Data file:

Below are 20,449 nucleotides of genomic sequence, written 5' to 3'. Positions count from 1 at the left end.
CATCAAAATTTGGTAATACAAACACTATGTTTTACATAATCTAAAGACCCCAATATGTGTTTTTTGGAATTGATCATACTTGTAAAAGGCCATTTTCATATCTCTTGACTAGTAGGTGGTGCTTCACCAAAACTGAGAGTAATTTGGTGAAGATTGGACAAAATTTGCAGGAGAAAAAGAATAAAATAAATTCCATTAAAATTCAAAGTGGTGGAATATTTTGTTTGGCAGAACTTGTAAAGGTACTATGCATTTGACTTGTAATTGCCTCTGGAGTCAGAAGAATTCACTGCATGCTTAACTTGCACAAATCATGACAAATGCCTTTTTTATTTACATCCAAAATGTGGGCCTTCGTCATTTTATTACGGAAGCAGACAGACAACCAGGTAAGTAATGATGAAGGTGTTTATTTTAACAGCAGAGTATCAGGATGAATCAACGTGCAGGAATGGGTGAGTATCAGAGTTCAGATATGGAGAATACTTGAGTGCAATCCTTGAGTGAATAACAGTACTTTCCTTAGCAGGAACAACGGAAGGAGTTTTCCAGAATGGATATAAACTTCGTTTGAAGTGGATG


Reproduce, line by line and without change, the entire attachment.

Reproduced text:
Below are 20,449 nucleotides of genomic sequence, written 5' to 3'. Positions count from 1 at the left end.
CATCAAAATTTGGTAATACAAACACTATGTTTTACATAATCTAAAGACCCCAATATGTGTTTTTTGGAATTGATCATACTTGTAAAAGGCCATTTTCATATCTCTTGACTAGTAGGTGGTGCTTCACCAAAACTGAGAGTAATTTGGTGAAGATTGGACAAAATTTGCAGGAGAAAAAGAATAAAATAAATTCCATTAAAATTCAAAGTGGTGGAATATTTTGTTTGGCAGAACTTGTAAAGGTACTATGCATTTGACTTGTAATTGCCTCTGGAGTCAGAAGAATTCACTGCATGCTTAACTTGCACAAATCATGACAAATGCCTTTTTTATTTACATCCAAAATGTGGGCCTTCGTCATTTTATTACGGAAGCAGACAGACAACCAGGTAAGTAATGATGAAGGTGTTTATTTTAACAGCAGAGTATCAGGATGAATCAACGTGCAGGAATGGGTGAGTATCAGAGTTCAGATATGGAGAATACTTGAGTGCAATCCTTGAGTGAATAACAGTACTTTCCTTAGCAGGAACAACGGAAGGAGTTTTCCAGAATGGATATAAACTTCGTTTGAAGTGGATG